Rami Kadi becomes UN Goodwill Ambassador for sustainable fashion

The Lebanese designer will raise awareness of the need for widespread cultural and behavioural change in the fashion world

Rami Kadi with pieces from his autumn/winter 2018 couture collection. Courtesy of Rami Kadi
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“No business can exist on a dead planet.”

This was the underlying message of a press conference today announcing Lebanese designer Rami Kadi as the United Nations Environment Programme’s (Unep) regional goodwill ambassador for sustainable fashion in west Asia.

Kadi has been a long-term proponent of sustainable fashion, most notably in his spring / summer 2020 collection, where he created a dress made entirely out of plastic recovered from the ocean. The material was converted into threads that were woven into a light fabric. “Even the sequins were made from reused plastic,” Kadi explains. “So there was zero waste while producing this dress.”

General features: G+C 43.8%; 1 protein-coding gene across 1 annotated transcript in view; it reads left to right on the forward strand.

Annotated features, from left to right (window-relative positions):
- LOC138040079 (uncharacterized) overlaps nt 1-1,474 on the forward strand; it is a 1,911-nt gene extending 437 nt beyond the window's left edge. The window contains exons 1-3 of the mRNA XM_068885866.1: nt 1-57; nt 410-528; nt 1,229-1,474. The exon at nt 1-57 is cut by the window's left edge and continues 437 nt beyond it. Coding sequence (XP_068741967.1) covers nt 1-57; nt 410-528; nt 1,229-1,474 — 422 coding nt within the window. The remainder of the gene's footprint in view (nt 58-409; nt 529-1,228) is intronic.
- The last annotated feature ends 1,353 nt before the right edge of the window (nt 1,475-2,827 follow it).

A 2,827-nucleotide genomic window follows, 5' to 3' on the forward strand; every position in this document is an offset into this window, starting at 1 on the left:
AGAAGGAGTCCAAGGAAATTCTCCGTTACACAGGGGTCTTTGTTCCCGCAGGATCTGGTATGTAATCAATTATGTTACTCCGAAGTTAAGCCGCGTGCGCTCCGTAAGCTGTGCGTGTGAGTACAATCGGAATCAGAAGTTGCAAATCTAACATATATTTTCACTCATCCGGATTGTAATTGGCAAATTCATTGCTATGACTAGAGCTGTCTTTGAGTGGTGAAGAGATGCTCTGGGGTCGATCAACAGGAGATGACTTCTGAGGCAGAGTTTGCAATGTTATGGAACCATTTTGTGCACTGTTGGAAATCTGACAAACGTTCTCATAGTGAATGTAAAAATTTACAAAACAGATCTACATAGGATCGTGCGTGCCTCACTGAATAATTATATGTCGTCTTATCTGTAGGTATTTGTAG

He was also the first designer in the region to embrace the virtual fashion show – before the pandemic made them de rigeur. “We are proud to have done it before it became a trend. We felt it was more responsible and a way to reduce the planet’s carbon footprint. “

Rami Kadi's autumn / winter 2021 collection, entitled Dessiner le Vide (Draw the Void). Courtesy Rami Kadi
Rami Kadi's autumn / winter 2021 collection, entitled Dessiner le Vide (Draw the Void). Courtesy Rami Kadi

His most recent offering is another exercise in sustainable thinking, although this time born out of necessity. The latest collection was created after the Beirut Port explosion on August 4, which damaged Kadi's home and atelier. "We were about to shut everything down," the designer admits, "but then we thought, let's do this collection by recycling everything we have.